The number of children in the United States relying on food stamps for a meal spiked to 16 million last year, according federal data, signaling a lopsided economic recovery in which lower income families are still lagging behind.

The roughly one in five children who received food stamps in 2014 surpassed pre-recession levels, when one in eight or 9 million children were on food stamps, according to the U.S. Census survey of American families released on Wednesday.

Republicans in Congress have sought to cut back on the Supplemental Nutritional Assistance Program or food stamp program as part of a larger plan to balance the budget.

Early last year lawmakers proposed $40 billion in cuts from the program over 10 years. The final farm bill signed into law trimmed $8.6 billion from the program, eliminating benefits for about 850,000 people, according to estimates by anti-hunger advocates.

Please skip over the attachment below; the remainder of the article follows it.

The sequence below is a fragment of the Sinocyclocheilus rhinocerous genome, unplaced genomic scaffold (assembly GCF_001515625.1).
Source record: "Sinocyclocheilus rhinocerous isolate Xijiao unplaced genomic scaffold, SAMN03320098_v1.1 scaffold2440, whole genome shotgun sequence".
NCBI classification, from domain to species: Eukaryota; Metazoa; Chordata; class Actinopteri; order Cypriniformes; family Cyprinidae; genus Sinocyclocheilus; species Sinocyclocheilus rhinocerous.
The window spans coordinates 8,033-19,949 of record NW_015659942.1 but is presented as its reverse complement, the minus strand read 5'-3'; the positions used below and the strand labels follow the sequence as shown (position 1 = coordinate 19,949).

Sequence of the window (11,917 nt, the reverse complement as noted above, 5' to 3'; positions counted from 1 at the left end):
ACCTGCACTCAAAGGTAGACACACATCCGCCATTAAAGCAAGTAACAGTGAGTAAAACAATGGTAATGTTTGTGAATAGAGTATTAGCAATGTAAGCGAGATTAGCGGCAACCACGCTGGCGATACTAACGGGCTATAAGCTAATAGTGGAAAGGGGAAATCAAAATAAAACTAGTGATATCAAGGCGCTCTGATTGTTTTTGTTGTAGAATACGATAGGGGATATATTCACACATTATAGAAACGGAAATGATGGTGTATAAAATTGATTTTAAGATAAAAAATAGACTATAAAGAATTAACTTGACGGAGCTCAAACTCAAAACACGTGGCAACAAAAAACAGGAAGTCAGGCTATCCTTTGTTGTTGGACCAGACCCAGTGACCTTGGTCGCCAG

While the nationwide employment outlook has improved somewhat in recent years, food banks around the country are reporting soaring levels of food insecurity and demand for emergency food assistance.

That is due in part to other recent cuts to food stamps, including a $5 billion across-the-board cut that took effect on Nov. 1, 2013. An additional $6 billion in automatic cuts are expected to occur over the next two years.

Recent eligibility cuts are causing up to 1 million current recipients to lose benefits and resulting in “serious hardship for many,” according to a report from the Center on Budget and Policy Priorities.

The United States Department of Agriculture estimates that roughly 14.3 percent of U.S. households in 2013 “lacked access to enough food for an active, healthy life for all household members” — a nearly 30 percent increase since 2007, the year before the financial crisis.


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